The announcement comes as Texas Gov. Greg Abbott announced earlier in the day initial steps to reopen the state’s economy during the current COVID-19 outbreak. A state task force will oversee phased reopenings, with additional announcements coming April 27 and in May, Turner referenced during his remarks.
“I certainly look forward to hearing more of the details, and we are assessing the things he had to say in his executive orders,” Turner said during the news conference.
City operations will continue as they have been through May, Turner said, as the city consults medical professionals on how to proceed with reopening the city’s economy, with “measured steps based on medical facts, and do it in a very very measured way.”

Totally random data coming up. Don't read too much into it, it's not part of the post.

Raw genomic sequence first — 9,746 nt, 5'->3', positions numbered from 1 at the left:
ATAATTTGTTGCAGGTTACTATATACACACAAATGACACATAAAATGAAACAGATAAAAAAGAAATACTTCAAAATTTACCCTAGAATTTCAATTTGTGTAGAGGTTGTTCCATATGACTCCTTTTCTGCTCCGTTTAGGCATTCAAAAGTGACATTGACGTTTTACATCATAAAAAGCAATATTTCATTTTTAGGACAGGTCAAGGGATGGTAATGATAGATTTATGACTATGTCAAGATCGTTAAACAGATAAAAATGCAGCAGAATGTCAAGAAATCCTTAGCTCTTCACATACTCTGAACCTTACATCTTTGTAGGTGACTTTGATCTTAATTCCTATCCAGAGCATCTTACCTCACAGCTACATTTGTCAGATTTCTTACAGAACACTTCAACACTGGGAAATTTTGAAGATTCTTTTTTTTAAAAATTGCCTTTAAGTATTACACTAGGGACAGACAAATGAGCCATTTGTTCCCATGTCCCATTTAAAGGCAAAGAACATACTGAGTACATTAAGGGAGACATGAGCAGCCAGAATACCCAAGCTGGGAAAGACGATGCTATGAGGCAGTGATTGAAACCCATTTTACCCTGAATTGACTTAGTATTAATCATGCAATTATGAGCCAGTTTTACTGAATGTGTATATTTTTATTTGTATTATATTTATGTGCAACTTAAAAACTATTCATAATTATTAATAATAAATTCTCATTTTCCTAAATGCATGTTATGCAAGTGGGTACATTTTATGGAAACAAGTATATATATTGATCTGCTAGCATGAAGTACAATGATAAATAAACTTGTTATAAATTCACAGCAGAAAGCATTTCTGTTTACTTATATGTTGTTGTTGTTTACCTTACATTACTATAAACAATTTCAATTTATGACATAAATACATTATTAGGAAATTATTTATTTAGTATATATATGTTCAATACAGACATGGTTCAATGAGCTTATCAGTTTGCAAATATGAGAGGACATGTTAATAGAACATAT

Cautious optimism on reopening the city was the message both Turner and Houston Health Department Health Authority Dr. David Persse stressed during the news conference, as the City of Houston saw 114 new COVID-19 cases, with two additional deaths April 17, bringing the total Houston case and death count to 2,570 and 31, respectively.
“Our efforts appear to be working,” Turner said.
Still, city officials are looking to not have Houston become another Singapore, which saw over 700 new cases on April 16, according to news reports, coming after the city-state was lauded for its previous outbreak management efforts.
“If we take our foot off of the brake, we can easily go in the other direction,” Turner said.
A key contributor to Houston’s decision to reopen will be on its testing capacity, the mayor said. This comes as the number of tests at two new COVID-19 testing sites, on West Houston at Westheimer and Highway 6 and Pasadena on West Southmore Avenue, at Shaver Street, reached 1,000 tests each, Turner said.
With “ubiquitous testing,” according to Turner, should Houston choose to announce some easing in restrictions, new cases would more easily be pinpointed and those individuals could then be quarantined, preventing further outbreaks.